The Supreme Court’s 2013 ruling in Shelby v. Holder gave states with histories of racist gerrymandering practices the freedom to draw their own district maps without first getting approval from the federal government. Conservative lawmakers have taken advantage.
This year, Republican-led legislatures in some of those states — including Texas and Georgia — have proposed new maps that eliminate seats held by Black and brown lawmakers representing large nonwhite communities. In some cases, these legislatures have used population growth fueled by Blacks and Latinos to award white communities more representatives.
At the same time, incomplete data compiled by the U.S. Census Bureau could have a similar effect on many Black and brown people: failing to register their existence to the detriment of these populations. An undercount could diminish the resources given to Black and brown communities over the next decade, including schools, hospitals, infrastructure repairs and emergency response services.
Multiple reports from the past month estimate that the 2020 census undercounted the number of Black and Hispanic people living in the United States. A recent analysis by Constance Citro, a statistician and senior scholar at the Committee on National Statistics at the National Academies of Sciences, estimates that the census undercounts the number of people identifying solely as Black by 3.2 percent to 7.2 percent, compared with 2.3 percent in 2010.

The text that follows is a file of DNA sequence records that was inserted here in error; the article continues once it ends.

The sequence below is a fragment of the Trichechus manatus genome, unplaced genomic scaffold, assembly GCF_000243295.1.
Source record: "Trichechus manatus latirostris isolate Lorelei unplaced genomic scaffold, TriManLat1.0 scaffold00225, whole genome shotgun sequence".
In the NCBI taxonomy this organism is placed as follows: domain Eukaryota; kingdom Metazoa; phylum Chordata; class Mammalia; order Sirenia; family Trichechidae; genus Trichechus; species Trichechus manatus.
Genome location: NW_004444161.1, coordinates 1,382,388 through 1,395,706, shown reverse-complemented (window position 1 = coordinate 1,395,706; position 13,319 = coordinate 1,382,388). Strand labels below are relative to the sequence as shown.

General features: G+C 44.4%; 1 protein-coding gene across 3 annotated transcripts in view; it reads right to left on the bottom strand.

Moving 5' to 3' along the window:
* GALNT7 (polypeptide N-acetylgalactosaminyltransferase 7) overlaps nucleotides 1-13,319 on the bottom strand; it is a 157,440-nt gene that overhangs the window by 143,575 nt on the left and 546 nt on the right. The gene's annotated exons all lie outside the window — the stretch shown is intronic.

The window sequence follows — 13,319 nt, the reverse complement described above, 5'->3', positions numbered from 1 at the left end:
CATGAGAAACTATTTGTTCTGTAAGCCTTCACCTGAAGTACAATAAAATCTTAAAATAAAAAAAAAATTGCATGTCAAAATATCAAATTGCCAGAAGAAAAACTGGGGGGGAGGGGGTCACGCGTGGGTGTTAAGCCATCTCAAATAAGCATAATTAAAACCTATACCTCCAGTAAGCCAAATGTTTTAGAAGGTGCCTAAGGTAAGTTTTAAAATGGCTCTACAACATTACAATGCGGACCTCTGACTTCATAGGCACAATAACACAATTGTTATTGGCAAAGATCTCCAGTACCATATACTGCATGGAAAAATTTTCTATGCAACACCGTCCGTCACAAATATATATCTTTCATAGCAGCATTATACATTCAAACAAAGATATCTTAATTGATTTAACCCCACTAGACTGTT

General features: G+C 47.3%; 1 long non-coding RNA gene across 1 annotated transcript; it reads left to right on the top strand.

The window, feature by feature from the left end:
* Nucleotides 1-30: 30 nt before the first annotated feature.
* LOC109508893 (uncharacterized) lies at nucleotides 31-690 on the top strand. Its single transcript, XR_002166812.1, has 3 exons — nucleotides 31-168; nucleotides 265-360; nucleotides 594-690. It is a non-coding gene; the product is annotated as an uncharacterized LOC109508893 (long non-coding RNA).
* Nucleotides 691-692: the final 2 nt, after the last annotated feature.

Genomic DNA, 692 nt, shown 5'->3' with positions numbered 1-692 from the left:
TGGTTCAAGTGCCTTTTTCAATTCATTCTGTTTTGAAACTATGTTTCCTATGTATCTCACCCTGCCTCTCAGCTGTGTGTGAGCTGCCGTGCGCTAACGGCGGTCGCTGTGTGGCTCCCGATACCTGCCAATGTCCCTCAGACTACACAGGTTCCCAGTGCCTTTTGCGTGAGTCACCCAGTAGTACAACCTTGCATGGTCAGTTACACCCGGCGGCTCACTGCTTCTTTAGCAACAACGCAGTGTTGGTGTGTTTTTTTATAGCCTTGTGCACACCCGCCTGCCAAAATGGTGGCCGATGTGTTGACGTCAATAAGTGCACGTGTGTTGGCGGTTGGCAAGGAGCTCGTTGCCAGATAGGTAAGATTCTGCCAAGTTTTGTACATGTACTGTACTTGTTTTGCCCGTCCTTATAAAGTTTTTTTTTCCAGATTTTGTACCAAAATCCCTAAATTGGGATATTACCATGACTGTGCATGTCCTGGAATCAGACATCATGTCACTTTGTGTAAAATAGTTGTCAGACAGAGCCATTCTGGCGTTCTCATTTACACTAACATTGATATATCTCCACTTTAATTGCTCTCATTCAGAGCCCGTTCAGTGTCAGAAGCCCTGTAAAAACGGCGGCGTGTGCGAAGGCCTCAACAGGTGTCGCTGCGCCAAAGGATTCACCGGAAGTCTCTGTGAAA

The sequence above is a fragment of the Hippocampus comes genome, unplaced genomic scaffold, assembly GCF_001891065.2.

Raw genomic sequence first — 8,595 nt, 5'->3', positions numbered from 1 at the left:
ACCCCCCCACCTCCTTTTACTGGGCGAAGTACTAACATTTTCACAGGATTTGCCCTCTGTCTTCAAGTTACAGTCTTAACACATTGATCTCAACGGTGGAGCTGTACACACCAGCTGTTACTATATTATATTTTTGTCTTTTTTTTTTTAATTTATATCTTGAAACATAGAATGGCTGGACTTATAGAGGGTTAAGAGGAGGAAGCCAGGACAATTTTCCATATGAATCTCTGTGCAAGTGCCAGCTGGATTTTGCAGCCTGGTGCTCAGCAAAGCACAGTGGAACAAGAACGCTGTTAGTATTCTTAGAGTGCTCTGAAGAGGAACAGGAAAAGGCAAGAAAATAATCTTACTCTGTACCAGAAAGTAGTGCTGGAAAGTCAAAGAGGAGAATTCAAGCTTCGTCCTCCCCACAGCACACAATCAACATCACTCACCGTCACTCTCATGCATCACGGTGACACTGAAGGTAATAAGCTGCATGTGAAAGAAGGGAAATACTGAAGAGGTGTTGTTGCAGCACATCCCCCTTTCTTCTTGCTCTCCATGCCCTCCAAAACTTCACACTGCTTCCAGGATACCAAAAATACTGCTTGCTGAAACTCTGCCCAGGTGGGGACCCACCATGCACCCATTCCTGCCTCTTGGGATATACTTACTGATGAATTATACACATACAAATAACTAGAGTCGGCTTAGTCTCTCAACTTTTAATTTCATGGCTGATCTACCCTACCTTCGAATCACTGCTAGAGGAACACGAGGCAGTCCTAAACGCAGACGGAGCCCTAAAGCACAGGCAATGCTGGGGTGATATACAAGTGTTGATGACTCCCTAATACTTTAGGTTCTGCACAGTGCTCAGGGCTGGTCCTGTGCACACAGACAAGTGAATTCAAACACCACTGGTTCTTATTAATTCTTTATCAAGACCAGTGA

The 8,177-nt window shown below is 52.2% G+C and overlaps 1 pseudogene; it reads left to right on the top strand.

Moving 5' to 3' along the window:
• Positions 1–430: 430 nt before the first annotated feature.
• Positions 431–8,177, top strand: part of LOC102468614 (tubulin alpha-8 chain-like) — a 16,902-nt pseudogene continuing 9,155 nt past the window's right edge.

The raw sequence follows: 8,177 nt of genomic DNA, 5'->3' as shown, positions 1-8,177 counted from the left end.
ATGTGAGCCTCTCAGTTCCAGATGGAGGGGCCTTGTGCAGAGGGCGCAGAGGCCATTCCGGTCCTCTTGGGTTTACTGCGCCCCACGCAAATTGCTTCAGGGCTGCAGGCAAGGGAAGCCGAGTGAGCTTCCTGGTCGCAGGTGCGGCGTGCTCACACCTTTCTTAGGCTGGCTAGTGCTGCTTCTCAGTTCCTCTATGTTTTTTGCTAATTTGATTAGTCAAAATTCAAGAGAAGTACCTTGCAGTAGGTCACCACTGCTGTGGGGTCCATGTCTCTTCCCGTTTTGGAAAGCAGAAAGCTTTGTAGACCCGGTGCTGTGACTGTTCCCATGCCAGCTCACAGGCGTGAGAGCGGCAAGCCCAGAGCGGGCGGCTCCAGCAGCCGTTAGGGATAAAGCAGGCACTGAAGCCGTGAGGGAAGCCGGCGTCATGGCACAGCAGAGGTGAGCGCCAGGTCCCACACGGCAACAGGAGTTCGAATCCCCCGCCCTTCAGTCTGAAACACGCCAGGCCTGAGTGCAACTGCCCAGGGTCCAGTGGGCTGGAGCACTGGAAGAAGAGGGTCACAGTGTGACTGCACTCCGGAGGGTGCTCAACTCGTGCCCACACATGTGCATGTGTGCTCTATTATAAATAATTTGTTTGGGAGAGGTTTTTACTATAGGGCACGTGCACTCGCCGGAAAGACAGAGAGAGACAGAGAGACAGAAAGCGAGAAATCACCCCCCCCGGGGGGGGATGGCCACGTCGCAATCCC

A report released in March by Count All Kids, a group that advocates for accurate counts of children in census reports, is predicting “high net undercounts for children, particularly Black and Hispanic children” in the upcoming official census report.
Using partial data released by the Census Bureau in December, the group estimates that the net undercount of Hispanic children doubled from 2.1 percent in 2010 to 4.2 percent in 2020. The net undercount of children identified solely as Black increased from 0.6 percent in 2010 to 5.8 percent in 2020, according to the report.
The obstacles to getting an accurate count have been clear for years. In 2017, the Trump administration tried to add a citizenship question to the census, a move widely seen as an attempt to discourage some Black and brown people from participating. On top of that, researchers for the Census Bureau said last week that their own estimates show that the pandemic contributed to lower-than-usual responses rates in the 2020 count.
From the Trump administration to GOP lawmakers, officials have set plans in motion to harden white control over nonwhite communities. And many of these plans are working.
Today, through a combination of targeted gerrymandering and bureaucratic sabotage, Black and brown people are at risk of being discounted and locked out of power for the foreseeable future
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